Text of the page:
Arkansas Taking Open Date Refresher Course

FAYETTEVILLE -- The secret to Georgia's late-season run to the 2003 Southeastern Conference Championship Game was -- no kidding -- a day at the pool.

It sounds unusual, but coach Mark Richt said it was the best solution for his tired team, which had been handed a crushing, 16-13 loss by rival Florida.

The Bulldogs were beat up and had two weeks to prepare for Auburn. They couldn't afford another loss in the middle of the Eastern Division title chase. And they had to find a way to eliminate the weariness that had overtaken players.

So the Bulldogs spent one practice splashing around in a university swimming pool.

"I thought that kind of helped us get fresh again and get ready to play," Richt said Wednesday, looking back at the open date. "You never know what it takes at that time of year. You just kind of look at your team and see what they need.

"What we needed more than anything there was rest and morale."

There's no magic formula for orchestrating much-needed improvement during an open date, but the decision to spend one day swimming paid off for the Bulldogs. They bounced back to record a 26-7 win against Auburn and eventually earned their second straight trip to the 2003 SEC Championship Game.

Arkansas is hoping for similar results two years later. The Razorbacks (1-3, 0-2 in SEC) haven't gone swimming or tried any other unusual, morale-lifting measures during their first open week. Instead, the Hogs are using the time before Saturday's game against Louisiana-Monroe to sharpen up, making sure a team littered with weaknesses in three losses doesn't lose confidence or fall into the deep end.

"I think it's a chance to clear your soul and your mind and go back and talk basic fundamentals," defensive coordinator Reggie Herring said about the open date. "It's time to regroup and focus. Get guys healed. Get your mind and your spirit healed.

"At the same time, it's time to work on some fundamental things that need attention. After four games you're able to stop and assess and say, 'What do we need to work on to get better for the next stretch?' It gives you time to do that."

Practice Makes Perfect
It has been important for a team that has had to address several areas of concern.

In fact, coach Houston Nutt called it a "critical" two weeks last Sunday.

Arkansas' defense bounced back from the 53-point loss against top-ranked Southern California and turned in a solid performance at Alabama, but must eliminate careless mistakes, improve tackling and avoid surrendering big plays. The offense, which turned in its worst passing performance against the Crimson Tide, knows it must improve through the air before stepping back on the field.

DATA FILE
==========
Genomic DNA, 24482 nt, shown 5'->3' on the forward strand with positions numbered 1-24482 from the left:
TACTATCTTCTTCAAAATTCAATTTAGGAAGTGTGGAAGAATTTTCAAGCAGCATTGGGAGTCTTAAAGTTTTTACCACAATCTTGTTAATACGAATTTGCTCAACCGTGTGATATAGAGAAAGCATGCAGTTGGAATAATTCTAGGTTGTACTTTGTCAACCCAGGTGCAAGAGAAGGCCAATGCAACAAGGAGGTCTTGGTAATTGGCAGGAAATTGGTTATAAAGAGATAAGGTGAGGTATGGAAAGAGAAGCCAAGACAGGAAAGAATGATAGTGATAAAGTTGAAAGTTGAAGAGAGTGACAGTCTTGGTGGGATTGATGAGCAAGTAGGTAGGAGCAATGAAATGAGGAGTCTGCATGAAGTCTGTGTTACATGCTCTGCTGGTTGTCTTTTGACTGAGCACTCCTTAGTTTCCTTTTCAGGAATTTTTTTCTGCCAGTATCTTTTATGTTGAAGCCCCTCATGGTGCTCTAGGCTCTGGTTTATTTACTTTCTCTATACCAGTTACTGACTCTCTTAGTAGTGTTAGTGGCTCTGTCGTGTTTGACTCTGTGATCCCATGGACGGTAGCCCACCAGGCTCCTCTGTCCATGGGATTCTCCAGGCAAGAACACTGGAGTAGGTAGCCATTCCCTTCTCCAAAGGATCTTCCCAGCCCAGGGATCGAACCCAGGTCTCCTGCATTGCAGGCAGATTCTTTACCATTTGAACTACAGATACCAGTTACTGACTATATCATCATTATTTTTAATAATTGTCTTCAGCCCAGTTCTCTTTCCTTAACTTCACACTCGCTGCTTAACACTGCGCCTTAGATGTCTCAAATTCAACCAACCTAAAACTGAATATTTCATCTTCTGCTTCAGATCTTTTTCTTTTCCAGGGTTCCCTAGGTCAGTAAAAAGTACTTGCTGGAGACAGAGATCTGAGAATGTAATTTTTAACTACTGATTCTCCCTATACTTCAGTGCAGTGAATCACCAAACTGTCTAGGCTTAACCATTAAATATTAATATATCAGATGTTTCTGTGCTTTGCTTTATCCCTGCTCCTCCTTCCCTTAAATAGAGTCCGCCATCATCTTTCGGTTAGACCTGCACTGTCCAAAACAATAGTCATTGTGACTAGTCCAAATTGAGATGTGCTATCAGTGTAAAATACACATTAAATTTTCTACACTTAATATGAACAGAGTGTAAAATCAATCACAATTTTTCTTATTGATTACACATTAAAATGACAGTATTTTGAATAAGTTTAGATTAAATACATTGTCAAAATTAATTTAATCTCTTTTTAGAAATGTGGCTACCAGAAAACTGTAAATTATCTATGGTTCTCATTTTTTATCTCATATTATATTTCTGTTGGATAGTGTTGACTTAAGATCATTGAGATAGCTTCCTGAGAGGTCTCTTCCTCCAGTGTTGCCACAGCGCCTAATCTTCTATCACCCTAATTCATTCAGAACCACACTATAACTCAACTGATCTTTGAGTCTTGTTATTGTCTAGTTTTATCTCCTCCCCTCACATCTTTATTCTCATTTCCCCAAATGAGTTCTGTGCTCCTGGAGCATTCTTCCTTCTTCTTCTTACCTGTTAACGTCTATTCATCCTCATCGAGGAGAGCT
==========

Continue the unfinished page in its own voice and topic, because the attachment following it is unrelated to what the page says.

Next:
"In this case, the negative part about having a bye week right now is that our offense can't get back on the field next Saturday and wipe this taste out with a solid effort like our defense was able to do," quarterbacks coach Roy Wittke said. "The positive thing is that you have a little bit more time to study and to maybe tweak some things as long as you're not trying to overanalyze things.

"In some cases, something drastic may need to be done (during open weeks). But we're not in a situation where you're going to start from scratch and overhaul something. Based on what we've seen, we don't believe we're in that situation."

Shoring up weaknesses and correcting mistakes that have run rampant have been areas of emphasis. Scrapping ideas, making wholesale changes and adding several pages to the game plan is not.

Receiver Cedric Washington said that would be overwhelming. It also could set the Razorbacks back even more. The junior said the goal the past week has been gaining confidence in the things Arkansas has worked on throughout the season.

"It's not so much adding little things (in the open week), it's perfecting what you've been doing," Washington said. "We've been so close on so many plays. Just like the two SEC games that we've already lost. We were right there.

"Vanderbilt, we lost the game in the matter of a minute. You were winning one minute, and next thing you know, we lost. Alabama, we had them. A little false start penalty here. A missed block there. We've gone from the (Alabama) 15 to the 30.

"Little things like that, if we perfect, I know we'll go where we want to go."

Former Arkansas quarterback Clint Stoerner said Washington has the right idea.

Stoerner, who started as a sophomore at Arkansas in 1997, said improvements can be made. But wholesale changes would likely hurt the offense.

"If you take a guy like (Green Bay's) Brett Favre, who has been in the system for 10 years, you can throw wrinkles in all day long and he still knows his basics," said Stoerner, who visited Arkansas' Tuesday practice. "That's the ideal situation. But when you've got young guys that come in, a rookie quarterback or a young quarterback that hasn't played much, it's in your interest to get him reps.